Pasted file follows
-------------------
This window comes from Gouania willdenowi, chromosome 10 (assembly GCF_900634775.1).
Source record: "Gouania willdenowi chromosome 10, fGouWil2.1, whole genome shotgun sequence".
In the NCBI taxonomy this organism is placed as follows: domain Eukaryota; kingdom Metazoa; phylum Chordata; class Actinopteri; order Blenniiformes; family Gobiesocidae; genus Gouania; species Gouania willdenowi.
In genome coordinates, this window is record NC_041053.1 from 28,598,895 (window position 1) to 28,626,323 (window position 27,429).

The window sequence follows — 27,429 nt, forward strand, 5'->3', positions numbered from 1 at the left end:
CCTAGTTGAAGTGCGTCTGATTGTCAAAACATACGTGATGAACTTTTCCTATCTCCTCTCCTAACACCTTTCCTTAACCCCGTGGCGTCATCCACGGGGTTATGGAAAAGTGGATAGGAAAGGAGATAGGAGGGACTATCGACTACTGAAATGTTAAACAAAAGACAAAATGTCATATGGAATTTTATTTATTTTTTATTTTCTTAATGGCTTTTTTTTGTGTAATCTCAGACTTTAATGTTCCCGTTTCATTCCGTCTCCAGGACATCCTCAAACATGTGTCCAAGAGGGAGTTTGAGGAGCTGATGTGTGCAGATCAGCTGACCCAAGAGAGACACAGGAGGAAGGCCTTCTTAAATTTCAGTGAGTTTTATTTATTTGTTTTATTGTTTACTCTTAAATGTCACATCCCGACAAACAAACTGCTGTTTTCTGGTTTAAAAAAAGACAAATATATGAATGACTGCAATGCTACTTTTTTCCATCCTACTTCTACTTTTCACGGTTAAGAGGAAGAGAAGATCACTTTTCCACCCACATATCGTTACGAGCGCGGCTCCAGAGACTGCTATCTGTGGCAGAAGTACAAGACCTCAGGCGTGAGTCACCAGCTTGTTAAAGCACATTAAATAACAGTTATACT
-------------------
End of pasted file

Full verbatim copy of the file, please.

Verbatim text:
This window comes from Gouania willdenowi, chromosome 10 (assembly GCF_900634775.1).
Source record: "Gouania willdenowi chromosome 10, fGouWil2.1, whole genome shotgun sequence".
In the NCBI taxonomy this organism is placed as follows: domain Eukaryota; kingdom Metazoa; phylum Chordata; class Actinopteri; order Blenniiformes; family Gobiesocidae; genus Gouania; species Gouania willdenowi.
In genome coordinates, this window is record NC_041053.1 from 28,598,895 (window position 1) to 28,626,323 (window position 27,429).

The window sequence follows — 27,429 nt, forward strand, 5'->3', positions numbered from 1 at the left end:
CCTAGTTGAAGTGCGTCTGATTGTCAAAACATACGTGATGAACTTTTCCTATCTCCTCTCCTAACACCTTTCCTTAACCCCGTGGCGTCATCCACGGGGTTATGGAAAAGTGGATAGGAAAGGAGATAGGAGGGACTATCGACTACTGAAATGTTAAACAAAAGACAAAATGTCATATGGAATTTTATTTATTTTTTATTTTCTTAATGGCTTTTTTTTGTGTAATCTCAGACTTTAATGTTCCCGTTTCATTCCGTCTCCAGGACATCCTCAAACATGTGTCCAAGAGGGAGTTTGAGGAGCTGATGTGTGCAGATCAGCTGACCCAAGAGAGACACAGGAGGAAGGCCTTCTTAAATTTCAGTGAGTTTTATTTATTTGTTTTATTGTTTACTCTTAAATGTCACATCCCGACAAACAAACTGCTGTTTTCTGGTTTAAAAAAAGACAAATATATGAATGACTGCAATGCTACTTTTTTCCATCCTACTTCTACTTTTCACGGTTAAGAGGAAGAGAAGATCACTTTTCCACCCACATATCGTTACGAGCGCGGCTCCAGAGACTGCTATCTGTGGCAGAAGTACAAGACCTCAGGCGTGAGTCACCAGCTTGTTAAAGCACATTAAATAACAGTTATACT